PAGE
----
This pudding-textured body butter doesn't contain enough indigo to support the "rich in" claim Tatcha makes, so you're getting a fairly basic, overpriced body butter for dry skin.
Research has shown that indigo is a rich source of a type of antioxidant known as flavonoids. That's encouraging, but it's only one of many plant-based antioxidants for skin (Phytomedicine, March 2014, pages 453–460; and Natural Product Research, ePublication, January 2014, pages 492–495).
It's a shame Tatcha didn't give indigo more prominence, but even if they had, the choice of jar packaging wouldn't have kept it stable and effective for long, as we explain in the More Info section.
As for "liquid silk," they're referring to the ingredient sericin, which is one of the two proteins that make up silk; the other is fibroin. Sericin is the minor portion (approx. 20–30%), which makes the "liquid silk" name a bit misleading. Still, sericin is a beneficial ingredient for skin due to its amino acid content and smoothing texture, and it does have some impressive research behind it (Journal of Scientific & Industrial Research, volume 63, April 2004, pages 323–329).
Although this body butter contains some intriguing ingredients, it's disappointing that the formula contains more fragrance than antioxidants, silk, and soothing ingredients. Fragrance isn't skincare; in fact, it's an all-too-frequent source of skin aggravation, as we explain in More Info.
In the end, this body butter isn't one we can't recommend highly, even if the price doesn't faze you.
Why Fragrance is a Problem for Skin: Daily use of products that contain a high amount of fragrance, whether the fragrant ingredients are synthetic or natural, causes a chronic sensitizing reaction on skin.
This leads to all kinds of problems, including disruption of skin's healthy appearance, worsening dryness, redness, depletion of vital substances in skin's surface, and generally keeps skin from looking healthy, smooth, and hydrated. Fragrance free is always the best way to go for all skin types.
A surprising fact: Even though you can't always see the negative influence of using products that contain fragrance has on skin, the damage will still be taking place even if it's not evident on the surface. Research has demonstrated that you don't always need to see or feel the effects on your skin for your skin to be suffering. This negative impact and the visible damage may not become apparent for a long time.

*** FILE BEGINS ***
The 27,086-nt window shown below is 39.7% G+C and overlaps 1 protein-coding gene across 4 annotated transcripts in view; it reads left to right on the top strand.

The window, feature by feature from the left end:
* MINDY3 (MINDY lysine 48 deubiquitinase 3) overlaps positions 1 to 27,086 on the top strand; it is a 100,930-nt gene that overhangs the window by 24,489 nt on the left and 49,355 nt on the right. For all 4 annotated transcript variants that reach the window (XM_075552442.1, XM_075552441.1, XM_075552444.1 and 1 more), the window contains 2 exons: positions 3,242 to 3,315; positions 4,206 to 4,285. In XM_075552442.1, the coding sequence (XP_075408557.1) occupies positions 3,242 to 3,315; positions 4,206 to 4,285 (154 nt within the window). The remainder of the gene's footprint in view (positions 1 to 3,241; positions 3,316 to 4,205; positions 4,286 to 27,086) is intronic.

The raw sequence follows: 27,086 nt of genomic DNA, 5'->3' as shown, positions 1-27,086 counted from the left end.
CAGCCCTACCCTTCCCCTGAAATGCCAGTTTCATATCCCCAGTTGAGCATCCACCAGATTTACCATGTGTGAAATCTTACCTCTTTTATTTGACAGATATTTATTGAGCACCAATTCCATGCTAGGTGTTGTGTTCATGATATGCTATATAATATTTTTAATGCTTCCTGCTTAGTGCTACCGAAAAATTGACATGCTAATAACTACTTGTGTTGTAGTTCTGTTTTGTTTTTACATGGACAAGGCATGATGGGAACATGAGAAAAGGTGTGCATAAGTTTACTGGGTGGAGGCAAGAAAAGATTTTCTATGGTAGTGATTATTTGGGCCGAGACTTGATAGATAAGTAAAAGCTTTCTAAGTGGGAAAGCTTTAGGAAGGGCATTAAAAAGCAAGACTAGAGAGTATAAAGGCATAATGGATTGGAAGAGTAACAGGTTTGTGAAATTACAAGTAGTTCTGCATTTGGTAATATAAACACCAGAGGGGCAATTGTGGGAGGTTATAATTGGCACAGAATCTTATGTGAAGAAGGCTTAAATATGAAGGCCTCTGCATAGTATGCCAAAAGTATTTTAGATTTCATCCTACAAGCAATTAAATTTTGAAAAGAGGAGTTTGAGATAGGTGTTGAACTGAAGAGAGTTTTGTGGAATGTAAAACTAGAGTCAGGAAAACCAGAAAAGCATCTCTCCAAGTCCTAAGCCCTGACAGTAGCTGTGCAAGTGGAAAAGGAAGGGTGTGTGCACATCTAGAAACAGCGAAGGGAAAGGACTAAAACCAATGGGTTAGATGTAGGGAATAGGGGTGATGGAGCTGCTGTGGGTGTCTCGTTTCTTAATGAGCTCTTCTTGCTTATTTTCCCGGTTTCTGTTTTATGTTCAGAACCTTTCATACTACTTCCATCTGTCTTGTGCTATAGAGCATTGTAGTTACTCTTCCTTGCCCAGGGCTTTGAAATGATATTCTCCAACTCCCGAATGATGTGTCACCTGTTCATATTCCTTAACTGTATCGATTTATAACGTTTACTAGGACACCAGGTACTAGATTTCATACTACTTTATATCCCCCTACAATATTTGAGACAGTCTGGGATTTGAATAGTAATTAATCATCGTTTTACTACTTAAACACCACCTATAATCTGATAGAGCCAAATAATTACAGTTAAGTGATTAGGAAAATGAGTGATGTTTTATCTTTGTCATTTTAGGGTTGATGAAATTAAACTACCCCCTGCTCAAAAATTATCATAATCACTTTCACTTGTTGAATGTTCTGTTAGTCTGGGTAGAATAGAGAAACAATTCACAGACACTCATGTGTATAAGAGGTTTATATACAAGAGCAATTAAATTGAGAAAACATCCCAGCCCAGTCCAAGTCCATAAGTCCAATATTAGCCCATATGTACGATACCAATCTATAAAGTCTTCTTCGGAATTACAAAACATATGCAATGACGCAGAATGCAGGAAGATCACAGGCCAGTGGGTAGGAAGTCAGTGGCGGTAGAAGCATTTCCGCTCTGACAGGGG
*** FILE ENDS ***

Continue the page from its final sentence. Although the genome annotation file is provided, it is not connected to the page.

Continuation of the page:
References for this information:
Biochimica and Biophysica Acta, May 2012, pages 1,410-1,419
Aging, March 2012, pages 166-175
Chemical Immunology and Allergy, March 2012, pages 77-80
Experimental Dermatology, October 2009, pages 821-832
International Journal of Toxicology, Volume 27, 2008, Supplement pages 1-43
Food and Chemical Toxicology, February 2008, pages 446—475
American Journal of Clinical Dermatology, 2003, issue 11, pages 789-798
Skin Pharmacology and Physiology, 2008, issue 4, pages 191-202
Jar Packaging & Anti-Aging Moisturizers: This anti-aging formula is packaged in a jar, which means the beneficial ingredients won't remain stable for long once it's opened. All plant extracts, almost all vitamins, antioxidants, and other state-of-the-art ingredients are air-sensitive and begin to break down in the presence of air. Therefore, once a jar is opened and lets the air in, these important ingredients begin to deteriorate, becoming less and less effective.
Jars are also unsanitary because you're dipping your fingers into them with each use, contaminating the product. This leads to further deterioration of the beneficial ingredients.
When shopping for an anti-aging moisturizer, the ingredients that provide the most benefit for addressing visible signs of aging among many other concerns need to be in airtight or air-restrictive packaging.
References for this information:
Pharmacology Review, July 2013, issue 14, pages 97-106
Dermatologic Therapy, May-June 2012, issue 3, pages 252-259.
Journal of Agricultural Food Chemistry, May 2011, issue 9, pages 4676-4683
Current Drug Delivery, November 2011, issue 6, pages 640-660
Journal of Biophotonics, January 2010, pages 82-88
Guidelines of Stability Testing of Cosmetic Products, Colipa-CTFA, March 2004, pages 1-10